May 22, 2007

sheriff froehlich


Remember Our Fallen
By Ralph Froehlich

The arrival of The Moving Wall Vietnam War Memorial in Union County this month was a timely reminder of what Memorial Day is truly about: Honoring those who made the ultimate sacrifice for our country.

The half-size replica of the Washington, DC Vietnam Veterans Memorial was a spectacular sight on the beautiful grounds of Liberty Hall Museum at Kean University in Union. Although smaller than the original, the shiny black Moving Wall bears the names of all the U.S. military men and women who lost their lives during the Vietnam War—including the 1,560 from New Jersey. It is truly a moving memorial.

Looking upon The Wall stirs up a strong mix of emotions: anger, frustration and sadness. There is also guilt. Why am I here and they are not? And there is simply why. But there is also a tremendous feeling of pride. We should just feel proud. Not good, but proud.

I am sure these are some of the emotions felt when people placed flowers on the graves of Union and Confederate soldiers at Arlington National Cemetery on May 30, 1868, the first time Memorial Day was observed.

Thousands more Americans have given their lives in service to our country in the wars since then and they deserve the same honor and respect as those whose names grace The Wall. Today, the men and woman in our Armed Forces continue to sacrifice it all in Afghanistan and Iraq. All of our fallen deserve our prayers, thoughts and respect.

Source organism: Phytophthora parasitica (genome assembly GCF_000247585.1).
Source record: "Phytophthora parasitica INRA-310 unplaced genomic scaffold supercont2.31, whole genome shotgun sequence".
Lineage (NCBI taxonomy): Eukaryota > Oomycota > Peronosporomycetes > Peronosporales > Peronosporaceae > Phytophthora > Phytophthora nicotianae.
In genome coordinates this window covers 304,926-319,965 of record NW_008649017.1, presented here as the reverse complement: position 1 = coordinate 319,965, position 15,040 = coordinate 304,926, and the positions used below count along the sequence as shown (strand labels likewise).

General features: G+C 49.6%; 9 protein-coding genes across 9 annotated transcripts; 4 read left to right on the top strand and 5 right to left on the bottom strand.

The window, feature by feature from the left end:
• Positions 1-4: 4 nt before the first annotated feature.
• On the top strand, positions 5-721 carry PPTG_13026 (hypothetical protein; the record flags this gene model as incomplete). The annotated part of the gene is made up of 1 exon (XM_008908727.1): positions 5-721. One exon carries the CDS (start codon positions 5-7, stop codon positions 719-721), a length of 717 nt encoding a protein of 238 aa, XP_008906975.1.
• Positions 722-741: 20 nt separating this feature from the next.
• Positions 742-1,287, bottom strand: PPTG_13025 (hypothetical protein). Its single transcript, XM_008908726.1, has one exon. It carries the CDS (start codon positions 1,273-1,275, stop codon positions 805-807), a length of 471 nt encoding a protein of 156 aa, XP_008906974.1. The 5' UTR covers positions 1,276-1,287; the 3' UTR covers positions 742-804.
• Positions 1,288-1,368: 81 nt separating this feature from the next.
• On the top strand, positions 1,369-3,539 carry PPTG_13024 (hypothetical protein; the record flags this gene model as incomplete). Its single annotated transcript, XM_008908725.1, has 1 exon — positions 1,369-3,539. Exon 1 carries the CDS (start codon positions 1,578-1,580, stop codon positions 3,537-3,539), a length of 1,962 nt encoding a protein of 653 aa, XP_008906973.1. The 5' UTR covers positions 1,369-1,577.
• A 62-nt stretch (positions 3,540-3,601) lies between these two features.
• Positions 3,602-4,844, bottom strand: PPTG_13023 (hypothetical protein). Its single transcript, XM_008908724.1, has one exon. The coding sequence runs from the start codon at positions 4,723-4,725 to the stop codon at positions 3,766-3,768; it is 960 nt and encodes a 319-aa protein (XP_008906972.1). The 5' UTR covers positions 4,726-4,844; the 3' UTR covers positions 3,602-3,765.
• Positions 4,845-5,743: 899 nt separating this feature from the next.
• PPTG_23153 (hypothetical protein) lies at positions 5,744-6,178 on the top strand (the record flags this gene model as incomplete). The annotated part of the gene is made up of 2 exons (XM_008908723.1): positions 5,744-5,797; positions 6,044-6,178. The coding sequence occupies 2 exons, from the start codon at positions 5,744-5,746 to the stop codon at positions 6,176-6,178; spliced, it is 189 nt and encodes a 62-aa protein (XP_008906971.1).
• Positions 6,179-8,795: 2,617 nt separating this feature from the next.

Sadly, traditional observance of Memorial Day has faded over the years in some places. Some Americans have forgotten the day is a time to honor and reflect on the sacrifices made by Americans in combat, and not a day to celebrate the start of summer. Many people will be down the shore or firing up the barbeque.

Memorial Day is a perfect time to sit down with our children and grandchildren and teach them about these brave Americans. They should know the terror and pains of war but they should also learn and understand the pride and respect there is for those who made the extreme sacrifice for our nation.

The Moving Wall Vietnam War Memorial has been taken down, packed up, and is on its way to its next destination in Maine but its absence from here is not an excuse to ignore our heroes on Memorial Day.

Memorial Day gives us a three-day weekend to enjoy but time should be taken to remember those Americans who went off to war and never came back. Some ways to observe Memorial Day are: visit cemeteries and place flags or flowers on the graves of our fallen heroes, visit war memorials or attend memorial services, fly the U.S. flag at half-staff until noon, fly the POW/MIA flag as well and be a part of the National Moment of Remembrance at 3 p.m. to pause and think upon the true meaning of the day.

Ralph Froehlich is the Union County Sheriff and served
in the United States Marine Corps.